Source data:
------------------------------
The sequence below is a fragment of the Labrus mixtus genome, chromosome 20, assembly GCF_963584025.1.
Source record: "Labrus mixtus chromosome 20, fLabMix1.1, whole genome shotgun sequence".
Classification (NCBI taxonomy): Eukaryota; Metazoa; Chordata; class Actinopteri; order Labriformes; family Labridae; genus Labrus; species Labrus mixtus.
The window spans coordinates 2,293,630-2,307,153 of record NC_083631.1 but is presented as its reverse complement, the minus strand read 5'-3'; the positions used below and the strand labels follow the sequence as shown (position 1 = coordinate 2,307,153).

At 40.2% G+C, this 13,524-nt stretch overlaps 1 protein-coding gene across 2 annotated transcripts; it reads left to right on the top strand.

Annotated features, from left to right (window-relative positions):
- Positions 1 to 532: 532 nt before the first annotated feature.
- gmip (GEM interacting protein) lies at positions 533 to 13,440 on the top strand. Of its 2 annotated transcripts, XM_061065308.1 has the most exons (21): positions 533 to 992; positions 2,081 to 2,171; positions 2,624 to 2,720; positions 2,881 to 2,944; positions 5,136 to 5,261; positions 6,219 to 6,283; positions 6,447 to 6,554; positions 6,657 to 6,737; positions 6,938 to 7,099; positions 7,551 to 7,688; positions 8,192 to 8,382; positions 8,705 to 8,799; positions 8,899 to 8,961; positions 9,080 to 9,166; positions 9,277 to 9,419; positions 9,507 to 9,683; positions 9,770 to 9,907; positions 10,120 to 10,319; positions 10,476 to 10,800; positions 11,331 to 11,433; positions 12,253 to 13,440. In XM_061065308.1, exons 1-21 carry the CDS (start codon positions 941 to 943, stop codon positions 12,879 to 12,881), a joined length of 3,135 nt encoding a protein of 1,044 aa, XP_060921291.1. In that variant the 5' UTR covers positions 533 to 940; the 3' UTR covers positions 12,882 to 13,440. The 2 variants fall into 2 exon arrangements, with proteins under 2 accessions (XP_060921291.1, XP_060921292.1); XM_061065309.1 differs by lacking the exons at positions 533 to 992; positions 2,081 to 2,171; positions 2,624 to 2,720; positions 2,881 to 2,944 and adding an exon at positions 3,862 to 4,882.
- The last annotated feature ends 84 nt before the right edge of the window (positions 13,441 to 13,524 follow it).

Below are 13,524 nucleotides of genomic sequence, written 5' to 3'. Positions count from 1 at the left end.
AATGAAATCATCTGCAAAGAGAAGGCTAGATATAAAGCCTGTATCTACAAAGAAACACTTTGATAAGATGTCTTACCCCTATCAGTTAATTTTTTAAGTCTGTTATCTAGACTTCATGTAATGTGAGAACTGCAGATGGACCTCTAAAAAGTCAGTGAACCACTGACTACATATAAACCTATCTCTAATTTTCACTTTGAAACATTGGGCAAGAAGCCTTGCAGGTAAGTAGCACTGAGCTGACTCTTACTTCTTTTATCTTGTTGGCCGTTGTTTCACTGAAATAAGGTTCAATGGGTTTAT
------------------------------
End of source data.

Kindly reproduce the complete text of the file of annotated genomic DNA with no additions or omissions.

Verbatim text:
The sequence below is a fragment of the Labrus mixtus genome, chromosome 20, assembly GCF_963584025.1.
Source record: "Labrus mixtus chromosome 20, fLabMix1.1, whole genome shotgun sequence".
Classification (NCBI taxonomy): Eukaryota; Metazoa; Chordata; class Actinopteri; order Labriformes; family Labridae; genus Labrus; species Labrus mixtus.
The window spans coordinates 2,293,630-2,307,153 of record NC_083631.1 but is presented as its reverse complement, the minus strand read 5'-3'; the positions used below and the strand labels follow the sequence as shown (position 1 = coordinate 2,307,153).

At 40.2% G+C, this 13,524-nt stretch overlaps 1 protein-coding gene across 2 annotated transcripts; it reads left to right on the top strand.

Annotated features, from left to right (window-relative positions):
- Positions 1 to 532: 532 nt before the first annotated feature.
- gmip (GEM interacting protein) lies at positions 533 to 13,440 on the top strand. Of its 2 annotated transcripts, XM_061065308.1 has the most exons (21): positions 533 to 992; positions 2,081 to 2,171; positions 2,624 to 2,720; positions 2,881 to 2,944; positions 5,136 to 5,261; positions 6,219 to 6,283; positions 6,447 to 6,554; positions 6,657 to 6,737; positions 6,938 to 7,099; positions 7,551 to 7,688; positions 8,192 to 8,382; positions 8,705 to 8,799; positions 8,899 to 8,961; positions 9,080 to 9,166; positions 9,277 to 9,419; positions 9,507 to 9,683; positions 9,770 to 9,907; positions 10,120 to 10,319; positions 10,476 to 10,800; positions 11,331 to 11,433; positions 12,253 to 13,440. In XM_061065308.1, exons 1-21 carry the CDS (start codon positions 941 to 943, stop codon positions 12,879 to 12,881), a joined length of 3,135 nt encoding a protein of 1,044 aa, XP_060921291.1. In that variant the 5' UTR covers positions 533 to 940; the 3' UTR covers positions 12,882 to 13,440. The 2 variants fall into 2 exon arrangements, with proteins under 2 accessions (XP_060921291.1, XP_060921292.1); XM_061065309.1 differs by lacking the exons at positions 533 to 992; positions 2,081 to 2,171; positions 2,624 to 2,720; positions 2,881 to 2,944 and adding an exon at positions 3,862 to 4,882.
- The last annotated feature ends 84 nt before the right edge of the window (positions 13,441 to 13,524 follow it).

Below are 13,524 nucleotides of genomic sequence, written 5' to 3'. Positions count from 1 at the left end.
AATGAAATCATCTGCAAAGAGAAGGCTAGATATAAAGCCTGTATCTACAAAGAAACACTTTGATAAGATGTCTTACCCCTATCAGTTAATTTTTTAAGTCTGTTATCTAGACTTCATGTAATGTGAGAACTGCAGATGGACCTCTAAAAAGTCAGTGAACCACTGACTACATATAAACCTATCTCTAATTTTCACTTTGAAACATTGGGCAAGAAGCCTTGCAGGTAAGTAGCACTGAGCTGACTCTTACTTCTTTTATCTTGTTGGCCGTTGTTTCACTGAAATAAGGTTCAATGGGTTTAT